Presentation Skills Training: Building the "You/ Credibility" section of your Introduction.
It can be uncomfortable talking about yourself, right? While everyone has a friend who's favorite word is undoubtedly "I", for many of us that uncomfortable twinge in our stomachs presents itself when we need to tell a group, particularly a group of strangers, who we "are". It can be a bit awkward, and often our instinct can be to gloss over that discussion of ourselves.
However, when it comes to crafting a strong presentation introduction, your audience needs to know YOU. We've discussed attention grabbers in the past- that great moment where you tell everyone it's time to begin. But that's not all it takes to set your presentation on the right track. The "You/Credibility" component of your Introduction, where you share a bit about yourself with your audience, is a must to establish a strong audience connection.
A big part of the hangup about discussing ourselves can be the modesty factor. Our Director of Training, David Marcotte always likes to remind people that telling your audience who you are isn't about bragging- it's about letting them know who they are listening to and WHY they should listen to you. It's an opportunity to let your personal stamp shine, share a bit of pride in your expertise, and often incorporate humor.
My Grandfather used to love the Dizzy Dean quote, "If you can do it, it ain't bragging." How true! So here's three tips for sharing a bit about you and your experience in your Introduction that will make you appear credible, relatable, engaging, and knowledgeable, without a humblebrag in sight:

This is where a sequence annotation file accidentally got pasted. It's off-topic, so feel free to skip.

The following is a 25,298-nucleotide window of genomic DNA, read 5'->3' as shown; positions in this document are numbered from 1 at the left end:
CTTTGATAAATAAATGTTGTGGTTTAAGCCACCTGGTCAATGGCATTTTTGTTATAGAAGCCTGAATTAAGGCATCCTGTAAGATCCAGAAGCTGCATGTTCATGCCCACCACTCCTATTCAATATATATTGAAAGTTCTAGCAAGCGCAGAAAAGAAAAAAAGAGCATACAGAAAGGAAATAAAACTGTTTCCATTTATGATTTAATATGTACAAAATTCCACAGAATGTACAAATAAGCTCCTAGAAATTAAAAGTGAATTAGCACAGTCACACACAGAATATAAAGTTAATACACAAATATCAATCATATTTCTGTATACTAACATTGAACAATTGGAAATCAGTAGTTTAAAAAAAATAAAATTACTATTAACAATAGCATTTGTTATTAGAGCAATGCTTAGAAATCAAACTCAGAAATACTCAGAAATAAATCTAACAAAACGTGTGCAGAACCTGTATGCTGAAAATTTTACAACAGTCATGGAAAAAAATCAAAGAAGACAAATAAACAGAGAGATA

1. Pick some highlights: You don't need to recite your entire resume to your audience, or list every individual accolade or acknowledgment. What you can do is pick some career highlights (or some key experience with the topic you will be discussing) and shine a spotlight on that. Perhaps you've been working with the company for 20 years, or you hold a patent that is pertinent to your content, or you've won the Nobel Prize. Those are great pieces of information to share.
2. Just say it!: Underplaying the information can come off as flippant, overplaying can be a turn off. Just share the information: "My name is Marie Curie. A bit about me, I won the Nobel Prize in both Physics and Chemistry." That sounds far better than a dismissive "Yeah, I have two Nobel Prizes, whatever" or "Look, I'm a NOBEL PRIZE winner!!" Sharing things simply prevents any bragging edge.
3. Personal tid-bits are fun: While it's important to pick some work-related highlights that put your knowledge and credibility center stage, a personal bit about yourself introduces the man or woman behind the accolades. In my introduction, I usually share that although I now live in NYC, I grew up in the great state of New Jersey. Sharing a bit about how I'm not anything like the cast of Jersey Shore, or my secret love of big hair and Bruce Springsteen, or the fact that I grew up in a neighborhood where the old joke about "what exit?" didn't apply usually gets a laugh and starts forging a bond with my audience.
Even if you're presenting to an audience who knows you, you can always follow those three simple steps and toss in a bit of a You/Credibility statement during your presentation introduction. Perhaps you've spent weeks researching the topic you're going to share with them, or you've never told your group about your ritual of eating Belgian chocolate while you prepare your presentations. Whatever it is, toss it in. The better they know YOU, the more they'll want to know you're content.
How do you share a bit about you at the top of your presentation? Is there a certain story or fact you've had great success sharing? Remember to let us know in the comments below!